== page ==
The attorneys for the plaintiff felt that orderly pleading required them to divide their cause of action into various periods of time. We do not agree with them. A reading of the complaint indicates that but one conspiracy is alleged. Averments in the separate causes of action state generally when and how the object of the conspiracy was allegedly carried out and that the plaintiff was damaged. There is only one subject of the action and that is the conspiracy to injury plaintiff and its consummation, to the damage of the plaintiff. All of the allegations of fact in the complaint are parts of the presentation of that one subject. Facts alleged in the so-called second and third causes of action, other than those necessary to constitute or complete the cause of action first alleged, must be treated as surplusage. Weber v. Naas, 212 Wis. 537, 250 N. W. 436.
The appellants contend that the complaint is defective for the reason that it does not allege malice. In support of that contention they cite State ex rel. Durner v. Huegin, 110 Wis. 189, 85 N. W. 1046. That action involved a criminal conspiracy, the rules of which are different from those in an action for civil conspiracy. Our last word on the requirements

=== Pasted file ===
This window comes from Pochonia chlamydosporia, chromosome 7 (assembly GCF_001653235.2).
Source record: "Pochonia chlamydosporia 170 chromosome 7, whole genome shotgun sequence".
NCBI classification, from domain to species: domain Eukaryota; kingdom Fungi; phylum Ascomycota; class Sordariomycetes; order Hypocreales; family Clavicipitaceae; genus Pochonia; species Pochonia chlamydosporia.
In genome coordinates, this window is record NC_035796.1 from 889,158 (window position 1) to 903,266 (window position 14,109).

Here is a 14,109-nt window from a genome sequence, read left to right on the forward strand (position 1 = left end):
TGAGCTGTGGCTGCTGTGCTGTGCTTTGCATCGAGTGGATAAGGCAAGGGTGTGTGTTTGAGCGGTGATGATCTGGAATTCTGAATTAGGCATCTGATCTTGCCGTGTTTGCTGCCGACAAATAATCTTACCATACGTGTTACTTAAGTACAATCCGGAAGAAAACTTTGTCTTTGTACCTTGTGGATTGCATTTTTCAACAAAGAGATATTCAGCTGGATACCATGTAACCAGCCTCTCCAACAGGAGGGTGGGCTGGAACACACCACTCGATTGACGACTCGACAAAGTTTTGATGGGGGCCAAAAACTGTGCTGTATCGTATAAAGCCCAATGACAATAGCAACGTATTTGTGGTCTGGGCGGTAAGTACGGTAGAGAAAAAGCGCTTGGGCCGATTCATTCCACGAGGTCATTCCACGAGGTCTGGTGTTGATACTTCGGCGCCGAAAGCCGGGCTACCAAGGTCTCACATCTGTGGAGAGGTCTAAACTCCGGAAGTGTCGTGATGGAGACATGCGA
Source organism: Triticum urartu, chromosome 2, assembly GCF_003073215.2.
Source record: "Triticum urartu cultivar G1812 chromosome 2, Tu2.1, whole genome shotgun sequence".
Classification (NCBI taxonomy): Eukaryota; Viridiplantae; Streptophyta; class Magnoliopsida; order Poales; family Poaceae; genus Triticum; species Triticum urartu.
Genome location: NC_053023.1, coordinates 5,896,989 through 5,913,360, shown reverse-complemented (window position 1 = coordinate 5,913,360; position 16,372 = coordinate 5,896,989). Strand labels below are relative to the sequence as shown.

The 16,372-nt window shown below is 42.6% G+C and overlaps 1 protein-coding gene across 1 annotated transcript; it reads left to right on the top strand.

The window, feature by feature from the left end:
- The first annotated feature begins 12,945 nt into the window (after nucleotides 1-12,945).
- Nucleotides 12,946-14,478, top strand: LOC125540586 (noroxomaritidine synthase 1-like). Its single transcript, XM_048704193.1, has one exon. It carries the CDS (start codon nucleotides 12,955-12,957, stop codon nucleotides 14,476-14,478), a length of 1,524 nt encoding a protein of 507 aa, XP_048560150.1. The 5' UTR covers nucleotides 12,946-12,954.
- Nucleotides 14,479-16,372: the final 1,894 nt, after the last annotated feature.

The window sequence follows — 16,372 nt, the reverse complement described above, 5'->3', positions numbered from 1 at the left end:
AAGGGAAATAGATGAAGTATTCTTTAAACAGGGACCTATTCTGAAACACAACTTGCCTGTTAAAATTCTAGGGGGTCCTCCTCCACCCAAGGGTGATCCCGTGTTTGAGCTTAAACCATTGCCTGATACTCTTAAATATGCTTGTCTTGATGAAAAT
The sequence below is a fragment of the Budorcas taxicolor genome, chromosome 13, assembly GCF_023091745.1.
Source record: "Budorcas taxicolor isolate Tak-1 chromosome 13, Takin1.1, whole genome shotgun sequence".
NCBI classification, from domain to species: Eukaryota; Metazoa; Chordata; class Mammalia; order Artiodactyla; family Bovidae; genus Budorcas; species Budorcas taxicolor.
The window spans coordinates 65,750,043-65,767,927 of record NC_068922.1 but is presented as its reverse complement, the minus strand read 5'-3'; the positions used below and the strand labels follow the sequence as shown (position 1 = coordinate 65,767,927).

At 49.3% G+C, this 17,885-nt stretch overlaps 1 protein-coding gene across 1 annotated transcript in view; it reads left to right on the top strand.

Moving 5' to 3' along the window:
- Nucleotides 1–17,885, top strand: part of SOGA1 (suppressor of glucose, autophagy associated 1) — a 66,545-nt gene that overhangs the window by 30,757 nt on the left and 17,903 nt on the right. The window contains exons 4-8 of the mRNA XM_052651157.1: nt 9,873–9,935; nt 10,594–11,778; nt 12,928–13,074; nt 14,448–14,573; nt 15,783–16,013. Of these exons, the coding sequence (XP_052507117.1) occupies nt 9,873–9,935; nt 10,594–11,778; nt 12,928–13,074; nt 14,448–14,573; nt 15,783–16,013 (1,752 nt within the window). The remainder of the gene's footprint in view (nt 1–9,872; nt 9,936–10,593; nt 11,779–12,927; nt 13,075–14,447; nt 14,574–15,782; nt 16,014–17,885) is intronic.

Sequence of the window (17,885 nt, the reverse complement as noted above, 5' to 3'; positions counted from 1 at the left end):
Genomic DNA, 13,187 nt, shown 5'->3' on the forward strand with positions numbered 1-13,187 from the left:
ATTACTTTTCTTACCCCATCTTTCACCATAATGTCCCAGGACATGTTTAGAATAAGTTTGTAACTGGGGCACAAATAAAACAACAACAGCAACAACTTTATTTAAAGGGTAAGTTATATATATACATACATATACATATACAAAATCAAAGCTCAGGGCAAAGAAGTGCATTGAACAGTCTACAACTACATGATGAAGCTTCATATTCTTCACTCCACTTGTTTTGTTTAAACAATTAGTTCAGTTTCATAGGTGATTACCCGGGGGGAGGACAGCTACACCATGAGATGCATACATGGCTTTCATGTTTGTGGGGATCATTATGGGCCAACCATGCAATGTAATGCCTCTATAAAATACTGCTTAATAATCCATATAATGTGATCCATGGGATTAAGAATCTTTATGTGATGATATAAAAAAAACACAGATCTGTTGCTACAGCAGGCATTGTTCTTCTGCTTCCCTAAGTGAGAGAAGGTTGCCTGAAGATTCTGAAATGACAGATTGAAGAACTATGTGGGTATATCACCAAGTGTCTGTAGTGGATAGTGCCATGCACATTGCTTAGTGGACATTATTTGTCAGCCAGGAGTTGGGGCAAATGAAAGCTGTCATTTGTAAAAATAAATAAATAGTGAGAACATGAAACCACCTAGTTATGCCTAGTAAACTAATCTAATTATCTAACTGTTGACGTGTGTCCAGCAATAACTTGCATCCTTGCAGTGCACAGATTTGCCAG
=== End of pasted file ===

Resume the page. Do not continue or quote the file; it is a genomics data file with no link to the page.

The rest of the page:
Under our liberal rules of pleading and viewed in the above light, the complaint states one cause of action.
The fact that the plaintiff asks for equitable relief in addition to damages does not mean that the complaint is defective because causes of action have been improperly united. There is but one primary right that is sought to be enforced and one subject of controversy presented for adjudication. Whaling v. Stone Construction Co. 5 Wis.2d 113, 92 N.W.2d 278.
With the understanding that but one cause of action is alleged in the complaint the defendants are properly informed of the allegations against them and they are in a position to answer the material allegations thereof.
By the Court.— Order affirmed.